It’s good to see you put “friends” in quotations as their behavior clearly shows that they are not performing that role in your daughter’s life…which doesn’t mean that your daughter does not consider them friends or that leaving them for new ones would be an easy and/or simple transition for her. School authorities do need to be made aware of what is going on as this falls under bullying behavior which is beginning to be taken more seriously by schools. Reassure your daughter frequently that she is just fine and that her lack of interest in boys, clothes and make up at age 12 is perfectly normal and healthy. Try to find ways to increase her interaction with other girls who are aging appropriately. Proactively seeking out positive interaction is usually a far easier task than cutting off negative interaction. If her level of ongoing emotional distress warrants it, seek professional counseling or therapy for her.
It is one thing to be drawn to others who are most similar to you, so it is part of the natural path of teens that they shift friends due to changing interests. However, it is not natural, okay, or acceptable to attack others who are different (or you perceive to be different) from you. Definitely seek some help from the school guidance team.

The questions above are from parents who live in the South Bay. The responses have been provided by members of the South Bay Coalition whose expertise and experience lies in parenting, counseling, and/or substance abuse prevention. The South Bay Coalition is a non-profit partnership of agencies working to prevent substance abuse among our community’s youth. For local resources or more information, please visit our website or contact:

Study Finds that Internet Use Can Lead to Risky Behavior

Medical News Today reports that there is a strong association between computer and internet use in teens and risky behavior including drug use, drunkenness and unprotected sex.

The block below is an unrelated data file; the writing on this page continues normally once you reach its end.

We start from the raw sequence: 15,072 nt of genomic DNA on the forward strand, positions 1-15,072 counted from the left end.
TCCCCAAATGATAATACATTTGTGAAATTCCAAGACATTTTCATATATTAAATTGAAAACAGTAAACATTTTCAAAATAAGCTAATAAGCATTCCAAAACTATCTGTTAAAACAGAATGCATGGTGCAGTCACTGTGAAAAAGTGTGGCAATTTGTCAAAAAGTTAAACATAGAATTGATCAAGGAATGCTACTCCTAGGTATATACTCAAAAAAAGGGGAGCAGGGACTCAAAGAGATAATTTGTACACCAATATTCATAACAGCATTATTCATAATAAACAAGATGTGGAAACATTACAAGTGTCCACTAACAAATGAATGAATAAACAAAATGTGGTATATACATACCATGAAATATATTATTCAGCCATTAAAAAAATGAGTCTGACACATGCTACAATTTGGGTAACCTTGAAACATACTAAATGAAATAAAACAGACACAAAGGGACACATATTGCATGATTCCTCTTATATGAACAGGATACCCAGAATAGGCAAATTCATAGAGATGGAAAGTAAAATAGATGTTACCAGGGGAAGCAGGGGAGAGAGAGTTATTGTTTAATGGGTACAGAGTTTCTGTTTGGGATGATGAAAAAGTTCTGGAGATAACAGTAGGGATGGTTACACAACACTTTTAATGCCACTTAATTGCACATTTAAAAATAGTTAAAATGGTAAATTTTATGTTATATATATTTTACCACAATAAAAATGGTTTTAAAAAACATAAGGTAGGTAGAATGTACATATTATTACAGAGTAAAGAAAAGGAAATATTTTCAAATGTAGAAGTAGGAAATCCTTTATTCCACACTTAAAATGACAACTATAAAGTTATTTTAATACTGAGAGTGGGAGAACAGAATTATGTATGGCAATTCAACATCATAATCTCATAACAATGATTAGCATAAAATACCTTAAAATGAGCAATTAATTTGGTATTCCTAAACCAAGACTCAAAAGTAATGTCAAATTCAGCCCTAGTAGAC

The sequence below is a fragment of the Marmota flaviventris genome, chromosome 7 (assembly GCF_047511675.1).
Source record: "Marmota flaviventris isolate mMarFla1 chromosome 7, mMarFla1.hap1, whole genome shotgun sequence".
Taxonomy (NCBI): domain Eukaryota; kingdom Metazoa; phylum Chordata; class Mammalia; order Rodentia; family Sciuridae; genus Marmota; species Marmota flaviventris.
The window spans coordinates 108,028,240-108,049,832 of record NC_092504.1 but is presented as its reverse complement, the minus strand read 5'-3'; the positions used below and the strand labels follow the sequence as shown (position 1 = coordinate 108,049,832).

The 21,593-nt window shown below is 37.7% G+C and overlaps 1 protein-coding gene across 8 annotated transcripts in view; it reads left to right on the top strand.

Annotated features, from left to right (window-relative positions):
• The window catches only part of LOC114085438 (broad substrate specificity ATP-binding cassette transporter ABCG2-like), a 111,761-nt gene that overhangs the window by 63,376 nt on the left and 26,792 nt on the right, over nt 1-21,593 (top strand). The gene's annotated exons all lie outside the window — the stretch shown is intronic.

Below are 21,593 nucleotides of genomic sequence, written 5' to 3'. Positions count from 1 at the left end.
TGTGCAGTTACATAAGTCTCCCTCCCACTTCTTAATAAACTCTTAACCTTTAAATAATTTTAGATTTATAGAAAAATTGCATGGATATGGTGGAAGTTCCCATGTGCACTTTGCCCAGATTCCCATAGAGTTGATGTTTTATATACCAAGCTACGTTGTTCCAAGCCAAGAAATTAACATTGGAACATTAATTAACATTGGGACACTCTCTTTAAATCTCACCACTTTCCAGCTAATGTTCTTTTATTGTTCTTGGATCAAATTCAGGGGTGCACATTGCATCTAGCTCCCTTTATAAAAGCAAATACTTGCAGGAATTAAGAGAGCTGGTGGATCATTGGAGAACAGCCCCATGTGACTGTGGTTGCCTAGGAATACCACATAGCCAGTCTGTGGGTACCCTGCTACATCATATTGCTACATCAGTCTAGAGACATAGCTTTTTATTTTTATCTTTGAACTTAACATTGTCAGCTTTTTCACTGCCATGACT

“This research is based on social cognitive theory, which suggests that seeing people engaged in a behavior is a way of learning that behavior,” explained lead researcher Valerie Carson, a doctoral candidate in School of Kinesiology and Health Studies. “Since adolescents are exposed to considerable screen time – over 4.5 hours on average each day – they’re constantly seeing images of behaviors they can then potentially adopt.”

This research, recently published in the Journal of Preventative Medicine, suggests that future studies should examine the specific content adolescents are being exposed to in order to help strengthen current screen time guidelines for youth.

The researchers found that high computer use was associated with approximately 50 per cent increased engagement with a cluster of six multiple risk behaviors, including smoking, drunkenness, non-use of seatbelts, cannabis and illicit drug use, and unprotected sex. High television use was also associated with a modestly increased engagement in these behaviors.

One explanation behind this finding is that a considerable amount of advertising that used to be shown on TV is now being shown on the Internet. In addition, computer usage by adolescents has increased considerably in recent years.

“TV and video games have more established protocols in terms of censorship, but Internet protocols aren’t as established,” Carson said. “Parents can make use of programs that control access to the Internet, but adolescents in this age group are quite savvy about technology and the Internet. It’s possible that these types of controls aren’t effective in blocking all undesirable websites.”